Since Honda is the only one of the three Japanese automakers with tenure in big-league racing in America, it's the only one to have established programs set up to involve its dealers.
For starters, the marketing budgets for the zone are beefed up the month of the race, to allow for more promotional tie-ins.
Honda dealers located near a race site can rent a racing show car (usually last year's model) for about $500 a day, to give the dealership a sales link to the event.
Customers can even climb into the car's cockpit and be photographed in a Nomex suit.
When the race is over, the self-contained display folds up into a panel truck and drives to the next site.
Honda also provides its dealers with a videotape of last season's CART championship run, to be played on TV screens in the dealership.
Thomas Elliott, American Honda executive vice president, tries to keep it in perspective: 'We don't sell race cars. If a guy comes to look at cars, the racer may get his attention, but we want him to look at Accords.'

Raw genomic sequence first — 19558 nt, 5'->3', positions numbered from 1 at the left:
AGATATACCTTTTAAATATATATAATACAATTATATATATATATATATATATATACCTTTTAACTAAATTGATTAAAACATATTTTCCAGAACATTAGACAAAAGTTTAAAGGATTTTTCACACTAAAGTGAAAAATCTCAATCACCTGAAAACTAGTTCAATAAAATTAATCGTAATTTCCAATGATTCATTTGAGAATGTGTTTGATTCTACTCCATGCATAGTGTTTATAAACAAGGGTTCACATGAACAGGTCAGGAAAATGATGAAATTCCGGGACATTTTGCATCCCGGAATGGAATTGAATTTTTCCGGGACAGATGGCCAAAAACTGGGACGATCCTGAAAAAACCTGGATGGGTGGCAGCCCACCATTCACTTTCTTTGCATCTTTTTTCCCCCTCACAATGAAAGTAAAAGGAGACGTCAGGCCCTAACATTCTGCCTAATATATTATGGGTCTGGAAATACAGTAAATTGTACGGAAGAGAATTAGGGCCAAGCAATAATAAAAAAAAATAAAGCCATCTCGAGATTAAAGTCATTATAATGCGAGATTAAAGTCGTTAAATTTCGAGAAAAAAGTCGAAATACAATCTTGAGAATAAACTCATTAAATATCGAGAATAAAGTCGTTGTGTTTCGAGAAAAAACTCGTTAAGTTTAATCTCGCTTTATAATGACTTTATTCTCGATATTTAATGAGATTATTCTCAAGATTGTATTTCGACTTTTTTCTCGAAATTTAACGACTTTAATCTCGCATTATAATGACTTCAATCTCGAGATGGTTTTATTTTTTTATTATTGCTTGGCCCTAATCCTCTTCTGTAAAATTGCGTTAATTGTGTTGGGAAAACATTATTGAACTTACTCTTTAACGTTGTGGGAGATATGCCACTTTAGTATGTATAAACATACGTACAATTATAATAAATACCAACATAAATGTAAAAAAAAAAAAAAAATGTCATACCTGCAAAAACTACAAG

Honda also is trying to get dealer employees motivated through racing. As is typical, top salespeople and managers are rewarded with trips to the race and the hospitality suite. Toyota and Infiniti have similar employee incentives.
But Honda is looking at the service side as well, by having its top local mechanics be 'pit crew members for a day.' While the mechanic won't change tires or fuel the race car during the race itself, he will be active in the pits during preliminaries and qualifying. Elliott wants that program to be operational by the end of this season.
Toyota may be new to racing in CART, but it's an old hand at sponsoring races. This season, Toyota is sponsoring six CART races. Nearby dealers are provided bushels of tickets to give away to customers who come in for test drives.
But Honda's Elliott notes: 'We'd rather win races than sponsor them.'